Friday, April 16, 2010

ordinary magic

Just want to share this story from Bindu Wiles' blog.

Life talks to you when you look and listen. Being observant is one of the ways that magic touches you.

I was walking home today and took a different way than I usually do only by one block, so I was approaching my building from the opposite direction.

In NYC, (in non-doormen buildings), we take our garbage downstairs to the basement or courtyard or some other designated area, and put the garbage into big garbage cans that are lined with these thick black garbage bags.

Twice a week, people sort the recycling and drag/carry these huge black garbage bags out to the curb and pile them up on the curb for the sanitation trucks to come pick up. (Sometimes there are like 30 bags, sometimes triple that amount in bigger buildings in Manhattan. I live in Brooklyn, things are smaller here).

I walked past a building and saw an outrageous thing that didn’t register at first so a few steps later I stopped in my tracks and turned back.

A door was open to the basement of a building. It was a half a flight down underground.

In the doorway, lying on the cement floor, was an enormous pile of raw garbage- all sorts of food and containers that wasn’t in bags but just open. Rice and meat bones and sour cream containers…like that. It looked like the inside of your kitchen garbage can.

You couldn’t even get into the doorway, the garbage was so thick.

There was a boy teenager, standing knee deep in that garbage with gloves on and a pile of black garbage bags cleaning it up.

He had headphones on. I wanted to talk to him, so I went down a few steps and got his attention. He spoke broken English and I spoke broken Spanish, but I was trying to convey my shock to him and find out what the hell was going on. I had never seen anything like this ever before outside the garbage slums of India.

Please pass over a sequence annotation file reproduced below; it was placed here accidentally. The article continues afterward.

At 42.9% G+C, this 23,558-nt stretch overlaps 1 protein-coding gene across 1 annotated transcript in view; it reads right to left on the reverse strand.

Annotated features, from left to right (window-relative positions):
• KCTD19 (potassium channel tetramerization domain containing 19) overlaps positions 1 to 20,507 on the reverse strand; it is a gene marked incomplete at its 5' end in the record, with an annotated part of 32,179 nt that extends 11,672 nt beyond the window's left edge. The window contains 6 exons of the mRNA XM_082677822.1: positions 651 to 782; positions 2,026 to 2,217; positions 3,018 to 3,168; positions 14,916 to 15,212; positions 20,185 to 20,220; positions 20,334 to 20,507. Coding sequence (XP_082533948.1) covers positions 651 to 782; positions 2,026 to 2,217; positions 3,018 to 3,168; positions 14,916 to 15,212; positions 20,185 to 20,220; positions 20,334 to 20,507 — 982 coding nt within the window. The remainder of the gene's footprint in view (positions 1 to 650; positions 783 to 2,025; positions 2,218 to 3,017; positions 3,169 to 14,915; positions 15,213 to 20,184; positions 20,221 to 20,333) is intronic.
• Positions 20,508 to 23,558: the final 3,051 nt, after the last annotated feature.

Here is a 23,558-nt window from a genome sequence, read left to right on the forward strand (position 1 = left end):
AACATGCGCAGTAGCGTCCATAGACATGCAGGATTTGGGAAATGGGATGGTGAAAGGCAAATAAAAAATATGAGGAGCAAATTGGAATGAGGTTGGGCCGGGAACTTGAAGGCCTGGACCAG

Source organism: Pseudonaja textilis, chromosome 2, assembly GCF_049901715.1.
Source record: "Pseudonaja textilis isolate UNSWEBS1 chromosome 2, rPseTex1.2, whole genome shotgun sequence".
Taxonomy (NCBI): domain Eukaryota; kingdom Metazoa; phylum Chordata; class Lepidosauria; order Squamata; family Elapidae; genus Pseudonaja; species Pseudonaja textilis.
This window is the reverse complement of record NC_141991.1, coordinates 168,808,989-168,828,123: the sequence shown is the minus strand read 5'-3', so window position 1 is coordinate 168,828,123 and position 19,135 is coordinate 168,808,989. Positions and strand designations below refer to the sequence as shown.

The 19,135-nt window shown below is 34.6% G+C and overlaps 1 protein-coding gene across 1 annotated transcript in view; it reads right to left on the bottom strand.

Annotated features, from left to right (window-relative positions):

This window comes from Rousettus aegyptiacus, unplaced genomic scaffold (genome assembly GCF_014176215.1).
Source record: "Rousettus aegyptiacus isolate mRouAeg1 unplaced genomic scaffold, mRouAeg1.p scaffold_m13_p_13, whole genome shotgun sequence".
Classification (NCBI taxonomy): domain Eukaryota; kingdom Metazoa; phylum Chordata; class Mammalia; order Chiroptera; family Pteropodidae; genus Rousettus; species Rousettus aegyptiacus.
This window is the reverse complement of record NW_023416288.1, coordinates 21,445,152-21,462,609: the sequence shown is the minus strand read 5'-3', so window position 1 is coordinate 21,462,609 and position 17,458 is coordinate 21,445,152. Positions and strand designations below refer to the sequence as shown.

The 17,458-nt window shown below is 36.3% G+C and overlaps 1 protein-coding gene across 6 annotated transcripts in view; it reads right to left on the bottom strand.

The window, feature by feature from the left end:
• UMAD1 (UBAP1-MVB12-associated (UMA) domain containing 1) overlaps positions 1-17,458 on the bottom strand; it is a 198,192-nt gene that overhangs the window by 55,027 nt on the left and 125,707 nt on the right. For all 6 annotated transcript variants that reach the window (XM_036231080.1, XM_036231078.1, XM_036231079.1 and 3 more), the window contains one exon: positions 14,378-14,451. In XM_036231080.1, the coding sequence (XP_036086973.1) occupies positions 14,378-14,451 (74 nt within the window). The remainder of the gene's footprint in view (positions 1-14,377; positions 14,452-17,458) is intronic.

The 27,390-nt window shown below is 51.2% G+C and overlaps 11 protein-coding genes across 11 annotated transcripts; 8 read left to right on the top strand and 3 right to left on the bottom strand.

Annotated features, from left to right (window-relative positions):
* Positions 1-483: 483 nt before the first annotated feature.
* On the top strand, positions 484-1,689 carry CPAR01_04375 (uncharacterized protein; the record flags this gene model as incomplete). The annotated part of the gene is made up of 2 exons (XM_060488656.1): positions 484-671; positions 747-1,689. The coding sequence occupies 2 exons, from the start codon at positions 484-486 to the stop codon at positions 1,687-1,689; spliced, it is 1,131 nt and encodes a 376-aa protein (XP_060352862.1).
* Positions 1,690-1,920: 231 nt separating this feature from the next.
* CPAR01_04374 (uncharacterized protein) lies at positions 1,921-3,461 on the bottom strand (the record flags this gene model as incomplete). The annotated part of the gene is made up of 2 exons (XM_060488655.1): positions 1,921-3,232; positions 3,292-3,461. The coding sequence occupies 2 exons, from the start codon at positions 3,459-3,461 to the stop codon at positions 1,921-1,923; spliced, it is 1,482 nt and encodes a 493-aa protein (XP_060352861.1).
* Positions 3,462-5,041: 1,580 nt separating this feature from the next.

This kid, a 19 year old Mexican kid, was smiling and happy and laughing at my shock. He said it was like this every week. There aren’t enough garbage cans and so people leave the garbage in bags stacked up and they break open or the stray cats get at the bags and open them up.

It only takes him a couple hours he said, and he gets paid well. (I’m condensing all of this conversation. It actually took like half an hour. I need to brush up on my Spanish so I can speak faster and with less charades).

What blew me away about this kid was his happiness. He had no contempt whatsoever about his task. He wasn’t trying to make it any other way than what it was. It was just the situation and he was engaging it because that was his job. He wasn’t complaining or putting down the tenants or the landlords for not being better humans. He was just cleaning up the garbage. His demeanor was uplifted and unaffected by an absolutely disgusting situation.

We said goodbye and I walked home stunned. When I got home I couldn’t stop thinking about how inspired I felt by this kid’s attitude.

Awhile later, I went back out to see him again. He had his headphones on and was straightening the few garbage cans that were there and that were now empty with new black liners in them.

The floor was completely clean and he had swept and hosed down the concrete. On the curb were 20 or so neatly stacked and tied black garbage bags.

He didn’t see me he was so absorbed in his work, and I didn’t want to interrupt him. So I just watched.

And cried. I cried for all the people who have to do these gross jobs, for all of us who think we are above those kind of jobs, for everyone who has never known such happiness in the midst of what is seemingly a humiliating task.

I cried for the invisibility of his work. (We are so driven by acknowledgement).

And I cried because I was so moved by this kid’s decency and elegance and dignity that radiated out from a pile of raw garbage that was not his mess, but that he was cleaning up.

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